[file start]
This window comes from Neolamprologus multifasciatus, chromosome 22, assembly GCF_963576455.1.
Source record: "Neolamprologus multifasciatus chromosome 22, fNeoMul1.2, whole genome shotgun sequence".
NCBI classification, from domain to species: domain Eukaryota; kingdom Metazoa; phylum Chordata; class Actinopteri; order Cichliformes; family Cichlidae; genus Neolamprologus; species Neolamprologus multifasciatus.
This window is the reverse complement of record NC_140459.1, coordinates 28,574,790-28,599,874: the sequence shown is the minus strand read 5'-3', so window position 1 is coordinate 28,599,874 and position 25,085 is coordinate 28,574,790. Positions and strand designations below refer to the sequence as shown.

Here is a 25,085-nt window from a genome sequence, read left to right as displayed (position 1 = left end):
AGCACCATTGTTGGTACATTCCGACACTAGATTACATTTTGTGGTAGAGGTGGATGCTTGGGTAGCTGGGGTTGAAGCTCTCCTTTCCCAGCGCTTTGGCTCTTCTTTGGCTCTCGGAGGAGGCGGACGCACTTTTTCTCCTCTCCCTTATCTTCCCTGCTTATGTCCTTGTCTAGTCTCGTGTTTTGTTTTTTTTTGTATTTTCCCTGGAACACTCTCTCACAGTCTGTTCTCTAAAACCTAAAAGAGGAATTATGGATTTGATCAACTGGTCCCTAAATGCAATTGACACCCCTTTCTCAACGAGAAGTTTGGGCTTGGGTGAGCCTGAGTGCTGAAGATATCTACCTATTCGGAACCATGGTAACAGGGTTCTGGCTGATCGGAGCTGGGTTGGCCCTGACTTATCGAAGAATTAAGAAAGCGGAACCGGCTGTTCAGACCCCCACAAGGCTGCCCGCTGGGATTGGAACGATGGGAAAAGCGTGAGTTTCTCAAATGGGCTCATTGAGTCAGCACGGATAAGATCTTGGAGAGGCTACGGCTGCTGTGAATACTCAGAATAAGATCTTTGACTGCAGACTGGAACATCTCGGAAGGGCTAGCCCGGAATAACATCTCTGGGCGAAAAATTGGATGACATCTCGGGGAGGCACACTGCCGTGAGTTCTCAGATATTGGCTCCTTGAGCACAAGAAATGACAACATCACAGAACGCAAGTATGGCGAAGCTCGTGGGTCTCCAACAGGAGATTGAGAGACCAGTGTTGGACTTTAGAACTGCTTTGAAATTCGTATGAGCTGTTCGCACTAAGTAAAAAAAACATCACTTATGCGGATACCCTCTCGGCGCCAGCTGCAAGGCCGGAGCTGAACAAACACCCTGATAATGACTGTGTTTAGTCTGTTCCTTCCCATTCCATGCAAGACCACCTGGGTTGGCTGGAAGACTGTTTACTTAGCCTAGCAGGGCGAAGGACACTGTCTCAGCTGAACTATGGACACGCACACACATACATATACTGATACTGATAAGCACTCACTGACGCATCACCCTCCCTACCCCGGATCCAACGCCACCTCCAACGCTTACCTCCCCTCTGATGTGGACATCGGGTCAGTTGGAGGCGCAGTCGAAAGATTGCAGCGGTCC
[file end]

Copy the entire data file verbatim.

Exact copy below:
This window comes from Neolamprologus multifasciatus, chromosome 22, assembly GCF_963576455.1.
Source record: "Neolamprologus multifasciatus chromosome 22, fNeoMul1.2, whole genome shotgun sequence".
NCBI classification, from domain to species: domain Eukaryota; kingdom Metazoa; phylum Chordata; class Actinopteri; order Cichliformes; family Cichlidae; genus Neolamprologus; species Neolamprologus multifasciatus.
This window is the reverse complement of record NC_140459.1, coordinates 28,574,790-28,599,874: the sequence shown is the minus strand read 5'-3', so window position 1 is coordinate 28,599,874 and position 25,085 is coordinate 28,574,790. Positions and strand designations below refer to the sequence as shown.

Here is a 25,085-nt window from a genome sequence, read left to right as displayed (position 1 = left end):
AGCACCATTGTTGGTACATTCCGACACTAGATTACATTTTGTGGTAGAGGTGGATGCTTGGGTAGCTGGGGTTGAAGCTCTCCTTTCCCAGCGCTTTGGCTCTTCTTTGGCTCTCGGAGGAGGCGGACGCACTTTTTCTCCTCTCCCTTATCTTCCCTGCTTATGTCCTTGTCTAGTCTCGTGTTTTGTTTTTTTTTGTATTTTCCCTGGAACACTCTCTCACAGTCTGTTCTCTAAAACCTAAAAGAGGAATTATGGATTTGATCAACTGGTCCCTAAATGCAATTGACACCCCTTTCTCAACGAGAAGTTTGGGCTTGGGTGAGCCTGAGTGCTGAAGATATCTACCTATTCGGAACCATGGTAACAGGGTTCTGGCTGATCGGAGCTGGGTTGGCCCTGACTTATCGAAGAATTAAGAAAGCGGAACCGGCTGTTCAGACCCCCACAAGGCTGCCCGCTGGGATTGGAACGATGGGAAAAGCGTGAGTTTCTCAAATGGGCTCATTGAGTCAGCACGGATAAGATCTTGGAGAGGCTACGGCTGCTGTGAATACTCAGAATAAGATCTTTGACTGCAGACTGGAACATCTCGGAAGGGCTAGCCCGGAATAACATCTCTGGGCGAAAAATTGGATGACATCTCGGGGAGGCACACTGCCGTGAGTTCTCAGATATTGGCTCCTTGAGCACAAGAAATGACAACATCACAGAACGCAAGTATGGCGAAGCTCGTGGGTCTCCAACAGGAGATTGAGAGACCAGTGTTGGACTTTAGAACTGCTTTGAAATTCGTATGAGCTGTTCGCACTAAGTAAAAAAAACATCACTTATGCGGATACCCTCTCGGCGCCAGCTGCAAGGCCGGAGCTGAACAAACACCCTGATAATGACTGTGTTTAGTCTGTTCCTTCCCATTCCATGCAAGACCACCTGGGTTGGCTGGAAGACTGTTTACTTAGCCTAGCAGGGCGAAGGACACTGTCTCAGCTGAACTATGGACACGCACACACATACATATACTGATACTGATAAGCACTCACTGACGCATCACCCTCCCTACCCCGGATCCAACGCCACCTCCAACGCTTACCTCCCCTCTGATGTGGACATCGGGTCAGTTGGAGGCGCAGTCGAAAGATTGCAGCGGTCC